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Revenge Porn: What is it, and How Can You Defend Against it in Arizona?

We live in an age where everyone shares everything with everyone else. It is incredibly common in relationships for partners to share a sexy picture of themselves with others via text, Snapchat, or other social messaging devices. Obviously, the intent is usually that the picture stays within the confines of the relationship and that it not be distributed unless both parties agree otherwise. However, during breakups, anger, and sadness can sometimes make people do things they regret, like sharing their ex’s sexy pictures online. This is what is known as “revenge porn,” and Arizona is one of many states that penalizes this behavior.

Arizona’s revenge porn laws came into effect in 2016, and regulate the unlawful disclosure of images which depict a person in a state of nudity or sexual activities. The law defines “unlawful disclosure” as intentionally disclosing the image of another person in a state of nudity or engaging in sexual activity, while that person has reasonable expectations of privacy. In order for this provision to be applicable, the person should be easily identifiable either in the way the picture was taken or through context. Further, Arizona’s law says that the image had to be disclosed in an attempt to intentionally harm, intimidate or harass the person in the pictures.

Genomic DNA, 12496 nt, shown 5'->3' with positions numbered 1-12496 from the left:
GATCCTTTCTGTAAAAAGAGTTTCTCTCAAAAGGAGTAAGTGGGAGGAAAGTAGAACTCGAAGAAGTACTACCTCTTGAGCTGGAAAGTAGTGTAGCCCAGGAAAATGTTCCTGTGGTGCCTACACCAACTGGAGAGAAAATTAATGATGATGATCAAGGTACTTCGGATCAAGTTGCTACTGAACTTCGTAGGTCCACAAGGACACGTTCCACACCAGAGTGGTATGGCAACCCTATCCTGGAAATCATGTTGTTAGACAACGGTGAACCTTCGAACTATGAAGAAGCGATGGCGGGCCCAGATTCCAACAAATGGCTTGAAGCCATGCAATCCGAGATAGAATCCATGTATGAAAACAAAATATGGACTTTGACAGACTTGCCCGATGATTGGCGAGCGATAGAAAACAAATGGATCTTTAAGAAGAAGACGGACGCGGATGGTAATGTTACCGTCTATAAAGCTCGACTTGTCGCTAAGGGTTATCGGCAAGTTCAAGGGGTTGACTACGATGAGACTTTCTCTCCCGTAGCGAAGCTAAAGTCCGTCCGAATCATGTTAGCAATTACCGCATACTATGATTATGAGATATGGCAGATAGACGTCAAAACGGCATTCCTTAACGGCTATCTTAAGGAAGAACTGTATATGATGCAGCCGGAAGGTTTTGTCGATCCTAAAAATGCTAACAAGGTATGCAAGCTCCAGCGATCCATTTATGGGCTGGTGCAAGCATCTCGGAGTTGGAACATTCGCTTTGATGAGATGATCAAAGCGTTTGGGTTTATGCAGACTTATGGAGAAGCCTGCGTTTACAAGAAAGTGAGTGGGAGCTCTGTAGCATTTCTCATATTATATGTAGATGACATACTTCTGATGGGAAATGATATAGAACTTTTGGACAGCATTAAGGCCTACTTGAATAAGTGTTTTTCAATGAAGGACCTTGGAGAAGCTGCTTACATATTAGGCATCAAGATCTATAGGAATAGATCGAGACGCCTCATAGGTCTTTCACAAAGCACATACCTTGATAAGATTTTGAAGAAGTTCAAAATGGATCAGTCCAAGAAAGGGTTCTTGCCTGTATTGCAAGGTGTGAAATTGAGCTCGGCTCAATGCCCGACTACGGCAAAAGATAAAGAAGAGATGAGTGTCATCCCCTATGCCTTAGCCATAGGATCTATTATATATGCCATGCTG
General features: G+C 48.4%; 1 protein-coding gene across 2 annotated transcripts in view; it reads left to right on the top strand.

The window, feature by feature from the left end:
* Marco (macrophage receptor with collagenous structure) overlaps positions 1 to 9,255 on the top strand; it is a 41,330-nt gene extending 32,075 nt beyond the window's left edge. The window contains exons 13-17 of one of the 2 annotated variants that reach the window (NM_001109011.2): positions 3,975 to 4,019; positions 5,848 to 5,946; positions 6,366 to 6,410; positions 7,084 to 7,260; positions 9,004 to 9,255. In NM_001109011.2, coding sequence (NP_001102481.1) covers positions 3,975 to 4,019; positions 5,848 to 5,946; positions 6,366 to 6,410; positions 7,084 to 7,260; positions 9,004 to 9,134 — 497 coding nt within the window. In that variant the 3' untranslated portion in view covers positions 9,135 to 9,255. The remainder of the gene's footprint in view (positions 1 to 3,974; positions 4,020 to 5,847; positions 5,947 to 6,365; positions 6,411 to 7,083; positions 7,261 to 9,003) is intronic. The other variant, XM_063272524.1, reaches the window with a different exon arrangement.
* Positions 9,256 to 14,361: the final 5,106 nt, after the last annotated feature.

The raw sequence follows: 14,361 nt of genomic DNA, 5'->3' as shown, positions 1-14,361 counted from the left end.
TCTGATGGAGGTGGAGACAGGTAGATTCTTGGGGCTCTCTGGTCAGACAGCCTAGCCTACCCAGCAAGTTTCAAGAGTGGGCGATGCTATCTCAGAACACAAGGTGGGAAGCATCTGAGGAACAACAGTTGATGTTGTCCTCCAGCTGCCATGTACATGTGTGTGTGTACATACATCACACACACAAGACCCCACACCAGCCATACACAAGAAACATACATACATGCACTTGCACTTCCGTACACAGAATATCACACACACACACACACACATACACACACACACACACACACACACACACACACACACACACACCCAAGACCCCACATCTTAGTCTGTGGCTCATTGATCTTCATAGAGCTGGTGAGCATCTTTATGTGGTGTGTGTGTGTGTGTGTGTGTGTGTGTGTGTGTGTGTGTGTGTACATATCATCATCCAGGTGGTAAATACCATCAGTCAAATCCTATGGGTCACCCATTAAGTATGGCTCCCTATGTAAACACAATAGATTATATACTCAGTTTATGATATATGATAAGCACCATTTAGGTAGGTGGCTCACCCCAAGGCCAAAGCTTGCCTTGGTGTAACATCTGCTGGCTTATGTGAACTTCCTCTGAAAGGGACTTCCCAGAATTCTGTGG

Arizona punishes these kinds of offenses as Class 5 felonies, however, there are a few exceptions. For example, if an image is disclosed by electronic means the distributor will be charged with a Class 4 felony, and if a person threatens to disclose these images but does not actually do so, they will face a Class 1 misdemeanor charge. Class 5 felonies are punishable by up to 2 years in prison, plus fine, Class 4 felonies are punishable by up to 1.5 years and prison, plus fines and a Class 1 misdemeanor is punishable by up to 6 months in jail and an up to $2,500 fine. On top of all this, a judge will determine whether the distributor should be registered as a sex offender.

As the above demonstrates, Arizona takes revenge porn very seriously, as it should. While there is no justification for disseminating revenge porn, our attorneys know that not everyone accused of revenge porn is guilty of meeting all of the elements of the crime. For example, the law is clear that the disclosure of the images must occur both knowingly and with the intent to harm the person on the pictures. After carefully listening to the circumstances of your case, our attorneys will determine whether you have a strong argument that you did not know you were distributing images, or that you did so but you did not intend to harm the person in them by distributing them.

At Blischak Law, we believe that everyone’s sexual relationships and preferences are private and to be respected. While there is no excuse for revenge porn, there is also no excuse for falsely accusing someone of distributing revenge porn. If you have been accused of revenge porn, the best decision you can make is to contact Blischak Law. We serve clients in the Phoenix, Scottsdale, Mesa, Yuma, Flagstaff, and Glendale areas, and are ready to help you. Contact us today.

Posted in: Sex Crime